37. All—It is remarkable that this word is in the Greek neuter. It expresses not so much a person as a nature, a thing, a character: The whole sort that the Father giveth me. These gross men did not belong to those given, because, entertaining nothing but hopes of mercenary gain from Christ and his miracles, they truly believed not, as in the last verse is said. See note on verse 26. So in verse 45 it is more fully explained; it is only every one that hath learned of the Father that cometh unto me. The Father, finding the willing soul, teaches by his law; attracts, convinces, and convicts by his Spirit; but when the soul has perfectly obeyed all their influences with a living faith, the Father does not himself save, but He draws and hands him over to Christ. Thither coming, and embracing Christ with a full faith, the man is not cast out but accepted and redeemed. But the Father giveth none to Christ who reject his teachings and drawings; none who do not freely consent to be given and go to his Son. Such is the great scheme of salvation.
Shall come unto me—Will come unto me. It is the simple future; the shall expresses no authority or securement of the coming. Every one who freely yields to the teachings and drawings of the Father, is, by the Father, given, and comes to Christ. Such a person coming to Christ will be accepted. For the Father gives none but such as will freely come. The giving by the Father is consequent upon the obedient learning; not the learning upon the giving. See notes on verses 44, 45, and 65.
38. Not to do mine own will—Not to separate myself by personal self-will from the Father, but perfectly to cooperate and carry out his scheme of redeeming mercy.
39. Of all which he hath given me—Namely, all who fully obey the Father’s drawings and come to Christ. I should lose nothing—There will be no erratic self-will in Christ, darting off from the divine plan; no remissness, no oversight, no failure. All who perseveringly believe in him, he will as faithfully and powerfully save as the will of the Father can require. Raise it up—From the dead. At the last day—The day that closes the series of human history and inaugurates the final judgment.
40. Believeth on him—So long as he performs the condition, so long is he heir of the salvation. When he ceases to be a believer he loses all claim to the divine promise, and all interest in eternal life. That he has once believed no longer secures him heaven, any more than the fact that he has once disbelieved secures eternal death.
41. The Jews—Used in an adverse sense, as opposers of Christ. Murmured—The character and destiny he has assigned them (36-40) now elicit their hostility. Down from heaven—The popular view of the coming of the Son of man from heaven, was doubtless modeled on the scene described in Daniel 7.
42. Whose father and mother we know—These Jews therefore were familiar with Nazareth. Their terms are not now, as before, Rabbi and Lord. They have discarded from their memory the miraculous feeding, and so, doubtless, they carefully forget the Davidic descent of his parents, and all reference to his miraculous birth. They scout the idea of his having come down from heaven.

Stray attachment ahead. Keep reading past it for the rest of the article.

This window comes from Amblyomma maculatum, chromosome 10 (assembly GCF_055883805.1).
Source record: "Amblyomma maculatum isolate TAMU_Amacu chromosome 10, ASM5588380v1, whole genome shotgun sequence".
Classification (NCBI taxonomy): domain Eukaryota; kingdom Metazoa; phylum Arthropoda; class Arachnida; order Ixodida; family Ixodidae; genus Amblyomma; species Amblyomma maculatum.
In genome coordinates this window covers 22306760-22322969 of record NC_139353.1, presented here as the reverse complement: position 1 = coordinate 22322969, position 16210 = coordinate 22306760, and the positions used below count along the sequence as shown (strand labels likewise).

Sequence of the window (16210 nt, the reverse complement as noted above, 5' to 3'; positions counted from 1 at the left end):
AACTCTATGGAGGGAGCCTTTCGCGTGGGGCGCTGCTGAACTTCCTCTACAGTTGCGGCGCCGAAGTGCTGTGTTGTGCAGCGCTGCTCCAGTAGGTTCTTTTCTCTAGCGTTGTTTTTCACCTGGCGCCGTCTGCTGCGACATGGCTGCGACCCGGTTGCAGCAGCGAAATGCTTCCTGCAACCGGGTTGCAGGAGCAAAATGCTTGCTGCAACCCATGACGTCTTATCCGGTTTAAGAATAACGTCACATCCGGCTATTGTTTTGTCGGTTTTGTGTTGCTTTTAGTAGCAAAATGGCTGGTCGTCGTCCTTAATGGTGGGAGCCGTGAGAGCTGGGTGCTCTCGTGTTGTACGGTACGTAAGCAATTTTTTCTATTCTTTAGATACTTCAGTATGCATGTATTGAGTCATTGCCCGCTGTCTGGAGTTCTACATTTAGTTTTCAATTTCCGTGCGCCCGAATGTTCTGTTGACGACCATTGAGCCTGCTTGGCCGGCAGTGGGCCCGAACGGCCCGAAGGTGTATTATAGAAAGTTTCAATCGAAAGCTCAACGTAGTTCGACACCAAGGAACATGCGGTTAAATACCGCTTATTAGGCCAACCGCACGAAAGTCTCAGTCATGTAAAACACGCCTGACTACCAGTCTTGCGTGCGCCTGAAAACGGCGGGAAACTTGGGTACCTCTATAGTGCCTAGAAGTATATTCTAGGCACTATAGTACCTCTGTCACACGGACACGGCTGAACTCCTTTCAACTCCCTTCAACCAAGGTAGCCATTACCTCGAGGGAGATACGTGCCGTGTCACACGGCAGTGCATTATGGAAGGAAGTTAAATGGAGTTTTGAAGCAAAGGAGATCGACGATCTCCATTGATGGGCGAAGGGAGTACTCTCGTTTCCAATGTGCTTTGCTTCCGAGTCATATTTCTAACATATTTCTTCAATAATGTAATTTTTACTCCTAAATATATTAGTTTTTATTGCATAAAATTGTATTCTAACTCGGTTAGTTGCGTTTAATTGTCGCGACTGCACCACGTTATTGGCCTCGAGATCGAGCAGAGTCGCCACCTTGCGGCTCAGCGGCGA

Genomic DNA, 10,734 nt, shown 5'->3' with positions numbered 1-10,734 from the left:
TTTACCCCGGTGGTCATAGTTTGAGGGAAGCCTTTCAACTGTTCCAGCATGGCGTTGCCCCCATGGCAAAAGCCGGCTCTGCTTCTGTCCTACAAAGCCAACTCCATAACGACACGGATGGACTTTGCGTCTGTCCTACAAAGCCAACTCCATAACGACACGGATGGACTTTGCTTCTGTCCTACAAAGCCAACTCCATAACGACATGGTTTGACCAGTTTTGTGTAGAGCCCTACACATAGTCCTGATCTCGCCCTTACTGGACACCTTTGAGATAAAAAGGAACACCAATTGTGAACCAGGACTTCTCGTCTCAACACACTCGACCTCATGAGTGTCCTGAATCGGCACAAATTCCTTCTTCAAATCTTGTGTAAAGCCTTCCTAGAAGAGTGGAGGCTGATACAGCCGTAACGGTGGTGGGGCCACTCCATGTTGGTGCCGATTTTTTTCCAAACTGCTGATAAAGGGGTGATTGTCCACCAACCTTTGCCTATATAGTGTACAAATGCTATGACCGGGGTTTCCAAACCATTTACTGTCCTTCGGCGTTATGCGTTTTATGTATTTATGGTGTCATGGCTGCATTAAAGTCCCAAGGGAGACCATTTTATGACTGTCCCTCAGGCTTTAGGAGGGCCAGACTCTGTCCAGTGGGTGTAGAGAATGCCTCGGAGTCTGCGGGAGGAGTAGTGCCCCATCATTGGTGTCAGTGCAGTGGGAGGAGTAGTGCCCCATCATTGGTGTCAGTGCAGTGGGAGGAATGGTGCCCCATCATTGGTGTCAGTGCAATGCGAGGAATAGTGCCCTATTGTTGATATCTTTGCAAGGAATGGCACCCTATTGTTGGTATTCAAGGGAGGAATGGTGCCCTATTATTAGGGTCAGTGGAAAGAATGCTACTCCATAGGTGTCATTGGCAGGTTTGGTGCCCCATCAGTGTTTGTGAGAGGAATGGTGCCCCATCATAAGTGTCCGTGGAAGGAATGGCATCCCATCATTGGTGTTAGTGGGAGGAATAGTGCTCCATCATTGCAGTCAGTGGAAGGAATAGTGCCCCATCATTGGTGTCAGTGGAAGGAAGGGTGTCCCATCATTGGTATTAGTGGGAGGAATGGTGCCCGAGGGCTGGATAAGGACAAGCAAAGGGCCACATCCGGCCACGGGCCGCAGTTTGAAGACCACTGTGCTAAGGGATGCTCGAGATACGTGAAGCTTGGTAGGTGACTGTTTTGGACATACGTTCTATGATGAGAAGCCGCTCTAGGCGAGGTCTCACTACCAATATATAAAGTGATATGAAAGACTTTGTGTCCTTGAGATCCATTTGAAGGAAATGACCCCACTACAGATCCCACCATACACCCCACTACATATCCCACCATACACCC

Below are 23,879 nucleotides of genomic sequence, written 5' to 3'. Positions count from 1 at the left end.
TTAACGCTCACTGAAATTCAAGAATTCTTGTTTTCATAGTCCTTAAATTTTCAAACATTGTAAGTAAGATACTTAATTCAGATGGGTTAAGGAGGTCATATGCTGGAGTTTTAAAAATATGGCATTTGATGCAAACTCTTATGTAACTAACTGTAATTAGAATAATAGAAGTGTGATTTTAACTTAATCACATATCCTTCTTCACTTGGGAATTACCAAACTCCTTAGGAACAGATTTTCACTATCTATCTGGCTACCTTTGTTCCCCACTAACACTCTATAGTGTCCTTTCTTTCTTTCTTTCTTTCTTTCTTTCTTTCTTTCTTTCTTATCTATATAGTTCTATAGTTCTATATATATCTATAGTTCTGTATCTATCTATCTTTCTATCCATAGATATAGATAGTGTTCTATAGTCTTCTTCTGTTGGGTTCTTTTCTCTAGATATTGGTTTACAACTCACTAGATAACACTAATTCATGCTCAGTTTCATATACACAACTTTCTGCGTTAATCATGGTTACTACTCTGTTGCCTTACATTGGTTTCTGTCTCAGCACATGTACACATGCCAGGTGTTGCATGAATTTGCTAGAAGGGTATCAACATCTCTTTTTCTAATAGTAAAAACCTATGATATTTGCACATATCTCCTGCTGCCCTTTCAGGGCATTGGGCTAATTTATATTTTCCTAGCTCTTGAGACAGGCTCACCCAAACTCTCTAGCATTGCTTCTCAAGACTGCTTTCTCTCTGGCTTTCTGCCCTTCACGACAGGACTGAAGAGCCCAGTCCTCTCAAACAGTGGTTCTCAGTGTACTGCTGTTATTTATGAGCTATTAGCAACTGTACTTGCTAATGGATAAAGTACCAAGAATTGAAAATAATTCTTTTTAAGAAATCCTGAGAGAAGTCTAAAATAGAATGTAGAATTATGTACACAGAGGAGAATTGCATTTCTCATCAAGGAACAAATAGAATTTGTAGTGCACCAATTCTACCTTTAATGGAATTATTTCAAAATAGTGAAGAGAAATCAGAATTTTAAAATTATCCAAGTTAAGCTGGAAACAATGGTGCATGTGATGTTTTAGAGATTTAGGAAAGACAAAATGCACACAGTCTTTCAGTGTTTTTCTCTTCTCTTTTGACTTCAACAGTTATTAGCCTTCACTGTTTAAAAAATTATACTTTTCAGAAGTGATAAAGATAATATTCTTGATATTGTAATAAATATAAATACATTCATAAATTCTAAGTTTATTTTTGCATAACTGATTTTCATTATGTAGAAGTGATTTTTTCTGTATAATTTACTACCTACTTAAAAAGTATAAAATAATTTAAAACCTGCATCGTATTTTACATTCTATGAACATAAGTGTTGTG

43. Murmur not—There is the stern authority of a future judge in this supreme silencing of the mutter of these unhappy men. He hushes them as reprobates condemned already.
44. No man can come to me—Men are by nature so depraved and lost that they have no power to attain salvation, but for a gracious ability bestowed. (John 1:4, 5.) That ability consists in a great degree of those special drawings purchased for them by the atonement. Except the Father… draw him—That is, attract him; shed drawing influences upon him, and inwardly empower him to a full obedience; but not obliging or securing that obedience. Nor will that drawing avail unless the man freely use his natural and grace-given power to obey.
45. The prophets—That section of the Old Testament popularly styled the prophets. The quotation is probably from Isaiah 54:13: All thy children shall be taught of Jehovah. This teaching is part of the great system of the Father’s drawing to Christ. Hath heard Hath willingly listened. Hath learned—Hath applied his powers to know. Such a man has complied with the Father’s drawings. Cometh unto me—He is assigned by the Father to the Son for salvation. He exercises repentance toward God, and faith in the Lord Jesus Christ. To this class belonged not these Jews.
65. No man can come… except—Men, apart from the guidance and aid of the Father, furnished by the Spirit and the various means of grace, are hemmed into sin. They can neither will nor do acceptably to God. The Father first enables, but not obliges. For grace used, he adds more grace. For drawings obeyed, he adds more drawings. And when they so obey his drawings as to be ready for Christ, he gives and they come. But unless they use his grace and obey his drawings both will be withdrawn. But none ever missed the drawing of God who has not misused it. Given… of my Father—And it was not given in consequence of their not having obediently learned and accepted previous grace, and having sunk themselves into gross hardness. So that because of their primary willfulness the drawing could not reach them, and for want of those drawings it was not given them to come. See notes on verses 26, 37, 38, 39, 44, and 45.
Whedon pp. 324-326, 330, 331, Wesleyan Heritage Collection CD
Posted on November 10, 2009 by kangaroodort